The conference also provided an exclusive networking opportunity for USSEC and USGC members to engage importers through the U.S. Grain and Soy Spotlight. The spotlight allowed attendees to participate in a one-hour roundtable, encouraging relationship-building and educational opportunities to learn more about these organizations committed to sub-Saharan Africa.
“Delivering to Africa’s growing protein demand was a priority for U.S. soybean growers when they founded WISHH in 2000. WISHH has 20 years of proven experience working with African entrepreneurs who join us in recognizing the importance of protein for Africa’s food security, as well as the economic opportunities it provides for businesses,” said Liz Hare, Executive Director of WISHH. “This conference was testament to U.S. soybean farmer commitment to supplying high-quality protein to the African continent.”
Sessions were held over two days and noteworthy speakers included:
• Clay Hamilton, Associate Administrator and General Sales Manager for the Foreign Agricultural Service
• John Coumantaros, Chairman of Flour Mills of Nigeria
• Emily French, Managing Director at ConsiliAgra
• Andrew Moore, soybean farmer in northwest Georgia and American Soybean Association board member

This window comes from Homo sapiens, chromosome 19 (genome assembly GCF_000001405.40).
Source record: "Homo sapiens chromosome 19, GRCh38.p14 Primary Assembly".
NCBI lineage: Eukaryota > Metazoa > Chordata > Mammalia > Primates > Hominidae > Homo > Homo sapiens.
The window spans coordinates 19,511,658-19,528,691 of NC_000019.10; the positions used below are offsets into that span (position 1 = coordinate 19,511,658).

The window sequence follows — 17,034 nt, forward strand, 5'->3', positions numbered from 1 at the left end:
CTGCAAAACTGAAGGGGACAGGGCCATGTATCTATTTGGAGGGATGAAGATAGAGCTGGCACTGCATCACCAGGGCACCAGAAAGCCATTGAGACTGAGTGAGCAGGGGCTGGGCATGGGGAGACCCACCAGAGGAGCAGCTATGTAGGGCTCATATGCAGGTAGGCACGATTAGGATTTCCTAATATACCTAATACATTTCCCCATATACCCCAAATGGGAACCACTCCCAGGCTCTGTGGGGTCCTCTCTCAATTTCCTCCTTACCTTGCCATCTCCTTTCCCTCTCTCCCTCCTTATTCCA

• Mac Marshall, Vice President, Market Intelligence for the United Soybean Board and U.S. Soybean Export Council
Clay Hamilton, Associate Administrator and General Sales Manager for the Foreign Agricultural Service, delivered a welcome address to kick off the conference, in which he spoke about the U.S. agriculture’s dedication to the African region.
“We have re-dedicated ourselves to the African continent. This is a tremendous region. It continues to grow and there is so much opportunity here. For us, there are three areas we are focused on: trade policy, technical support, and market development. There is a lot going on with Africa, and this venue is a great opportunity to learn about that and how we can make trading productive.”
In a Q&A with Kevin Roepke, USSEC’s Regional Director for South Asia and sub-Saharan Africa, John Coumantaros, Chairman of Flour Mills of Nigeria, spoke about the development and change he has seen over the past six decades in the region.